BYU-Hawaii students have been with LDS congregations that meet in all kinds of buildings, from actual chapels to schools or even local businesses. But no matter the place they meet, having the Spirit is all you need, they said.
Marcus Jin, a sophomore from China majoring in accounting, joined the church when he was 17 and attended Sunday services in a preschool building. He “didn’t even know” there were actual chapels when he joined the church.
After serving a mission and participating in an actual stake center, he discovered, “A smaller size building makes me feel like I’m with my family members. … I prefer a smaller size building [because] you can relate to people. When I go to church here, I don’t know that many people.”
Allison Hunter, a freshman from California majoring in business marketing, had never attended church outside of the usual LDS church building until she came to college. At BYUH, she attends church in the Aloha Center. “From my personal experience, it’s unconventional.”
Although psychology senior AeHyun Jung has had experience with different church buildings, the most peculiar building is the one she attends now: the HGB. The native South Korean explained, “Just knowing that it’s the business building is very interesting.”
Jung had experienced different buildings as well as religions in her past. “I’ve attended the Catholic Church and Presbyterian church. They have a very different way of doing their own church services.” She highlighted some of the differences such as having loud music or candle ceremonies. However, she added, “It was not irreverent.”
Despite the different types of places, students agreed what matters is if the Spirit’s in the meeting, not the building it is held in. Hunter said, “I am reminded that Heavenly Father is the same everywhere and anywhere because it doesn’t matter where you hold the sacrament. The ordinance and your commitment to that ordinance are the same–doesn’t matter if you meet in a house or in the temple.”
Likewise, Jin declared, “It’s not about the size of the building, it’s about the experience. When you have church meetings and take the sacrament, you pay attention to you and the Lord.”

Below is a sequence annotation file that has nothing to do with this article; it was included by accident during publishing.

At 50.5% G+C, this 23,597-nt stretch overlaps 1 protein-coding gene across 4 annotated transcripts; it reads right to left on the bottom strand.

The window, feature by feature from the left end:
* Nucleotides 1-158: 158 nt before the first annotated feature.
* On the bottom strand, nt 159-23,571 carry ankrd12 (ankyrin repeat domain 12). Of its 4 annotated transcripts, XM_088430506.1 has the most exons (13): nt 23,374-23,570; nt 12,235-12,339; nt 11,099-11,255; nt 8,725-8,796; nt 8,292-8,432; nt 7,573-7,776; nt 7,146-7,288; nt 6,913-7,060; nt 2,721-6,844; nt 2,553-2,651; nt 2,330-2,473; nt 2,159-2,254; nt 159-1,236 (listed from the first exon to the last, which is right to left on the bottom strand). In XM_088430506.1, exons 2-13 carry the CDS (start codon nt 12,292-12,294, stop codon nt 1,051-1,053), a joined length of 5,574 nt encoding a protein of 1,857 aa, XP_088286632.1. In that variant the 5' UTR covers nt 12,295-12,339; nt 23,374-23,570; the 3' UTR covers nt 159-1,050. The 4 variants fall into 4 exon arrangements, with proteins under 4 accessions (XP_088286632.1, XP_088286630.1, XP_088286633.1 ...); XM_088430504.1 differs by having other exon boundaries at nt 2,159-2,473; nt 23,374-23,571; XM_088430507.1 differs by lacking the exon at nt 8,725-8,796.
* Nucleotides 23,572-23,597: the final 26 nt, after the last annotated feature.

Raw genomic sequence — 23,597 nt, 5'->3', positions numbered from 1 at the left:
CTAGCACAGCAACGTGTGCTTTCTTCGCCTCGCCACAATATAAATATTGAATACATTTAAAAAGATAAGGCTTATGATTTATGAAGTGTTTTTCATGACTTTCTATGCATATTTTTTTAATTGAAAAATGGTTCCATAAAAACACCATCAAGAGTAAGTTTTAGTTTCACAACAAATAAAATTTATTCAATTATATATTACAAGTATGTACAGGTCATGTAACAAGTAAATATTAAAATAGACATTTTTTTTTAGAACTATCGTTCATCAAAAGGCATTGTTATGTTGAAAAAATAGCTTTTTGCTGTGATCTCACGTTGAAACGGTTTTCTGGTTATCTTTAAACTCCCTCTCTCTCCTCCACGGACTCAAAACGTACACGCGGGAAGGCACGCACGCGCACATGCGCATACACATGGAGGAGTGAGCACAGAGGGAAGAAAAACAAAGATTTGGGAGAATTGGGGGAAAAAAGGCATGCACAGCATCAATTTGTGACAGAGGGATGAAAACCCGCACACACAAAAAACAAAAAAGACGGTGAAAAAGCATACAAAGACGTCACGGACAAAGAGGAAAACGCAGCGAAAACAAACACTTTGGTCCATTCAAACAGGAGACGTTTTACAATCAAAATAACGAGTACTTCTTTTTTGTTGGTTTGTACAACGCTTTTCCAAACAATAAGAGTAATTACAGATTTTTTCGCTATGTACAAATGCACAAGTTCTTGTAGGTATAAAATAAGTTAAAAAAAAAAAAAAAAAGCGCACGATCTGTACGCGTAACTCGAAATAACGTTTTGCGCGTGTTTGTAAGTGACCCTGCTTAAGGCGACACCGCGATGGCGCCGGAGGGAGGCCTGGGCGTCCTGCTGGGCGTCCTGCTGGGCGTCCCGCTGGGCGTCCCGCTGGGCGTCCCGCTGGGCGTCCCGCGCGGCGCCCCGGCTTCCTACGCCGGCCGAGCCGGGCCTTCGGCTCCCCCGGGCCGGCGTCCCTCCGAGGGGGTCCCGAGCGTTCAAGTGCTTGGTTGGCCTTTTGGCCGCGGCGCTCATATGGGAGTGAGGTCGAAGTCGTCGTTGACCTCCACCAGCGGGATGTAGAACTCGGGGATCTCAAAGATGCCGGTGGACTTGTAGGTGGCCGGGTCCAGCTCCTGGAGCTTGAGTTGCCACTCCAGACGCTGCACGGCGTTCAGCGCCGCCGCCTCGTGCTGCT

Nonetheless, using a non-chapel for church services has some slight disadvantages, according to the students. Jung said, “I think it depends on the person. For me, at first it was weird to have church services in a school building, but I got used to it. For those who are new to the church, it might be confusing to use different buildings.”
Hunter agreed, “At the beginning, it was something I didn’t know if I would ever get used to. And then you naturally want to adapt to things. So by the end of last semester, I had made that place not just the Aloha Center, but - as strange as this may sound - a place of worship. I felt comfortable when on a Sunday I would see it totally transformed from what I saw it as during the week.”
Jin explained, “My hometown has like 9 million people and there are like less than seven members.” Attending church in a preschool “wasn’t that different because that’s how I started everything. Until I went on my mission, that’s when people told me it was something special.”
Hunter shared how going to church in a school building has “reassured me that Heavenly Father will always be there with me and can reach me in any part and place in the world, whether it be with family at home or with strangers on school campus. Nothing will stand in the way of the Spirit touching my heart when I’m in an unusual setting - or a setting I’m not used to.”